Shortening wait times for trucks has the dual benefits of reducing emissions and improving port operations, so the port plans to launch new gate technology and an online appointment system for trucks by the end of the year. The port also relocated its gate within the terminal so drivers would travel along a one-way, continuous loop, easing congestion, Gleason said.
Prior to the modernization project, trucks would drive through residential streets in South Boston on trips to and from the port. Now, however, trucks take advantage of a dedicated truck route called the Butler Freight Corridor, completed in 2017, to gain access to the highway system within minutes, Gleason said.
Calculating Costs at Port of Galveston
Inflation rates are indeed coming down, but not fast enough for port authorities planning infrastructure projects. In March, Rodger Rees, port director and chief executive of Galveston Wharves, said the board was considering issuing $100 million in bonds to fund “much-needed, time-sensitive projects” at the Port of Galveston.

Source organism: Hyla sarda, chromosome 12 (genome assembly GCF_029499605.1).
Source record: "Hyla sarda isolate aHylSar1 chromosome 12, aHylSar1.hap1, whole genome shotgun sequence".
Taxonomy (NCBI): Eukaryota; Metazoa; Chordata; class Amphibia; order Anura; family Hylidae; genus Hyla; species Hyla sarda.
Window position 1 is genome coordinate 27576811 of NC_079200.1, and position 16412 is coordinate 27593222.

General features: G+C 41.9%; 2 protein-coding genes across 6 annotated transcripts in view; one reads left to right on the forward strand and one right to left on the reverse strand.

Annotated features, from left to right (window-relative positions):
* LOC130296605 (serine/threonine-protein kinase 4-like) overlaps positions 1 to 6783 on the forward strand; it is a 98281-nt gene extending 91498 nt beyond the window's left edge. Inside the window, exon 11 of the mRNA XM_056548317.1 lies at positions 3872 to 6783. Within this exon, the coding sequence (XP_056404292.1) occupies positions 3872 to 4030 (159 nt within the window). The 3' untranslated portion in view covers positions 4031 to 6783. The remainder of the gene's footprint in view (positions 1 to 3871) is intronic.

After further evaluation, the board now plans to issue $120 million in bonds, Rees said in late April. “We’re looking to do a closing in August,” he said, noting that the proposal still needed approval from his board and the city of Galveston.
Funds would be used to expand the port’s West Port Cargo Complex, improve one of its three cruise terminals and construct a fourth one, Rees said. The port also expects to get money from the American Rescue Plan Act, allocated by the Texas Legislature. That funding would at least partially offset the $58 million in revenue that the port missed out on when COVID-19 forced a 15-month suspension of cruises.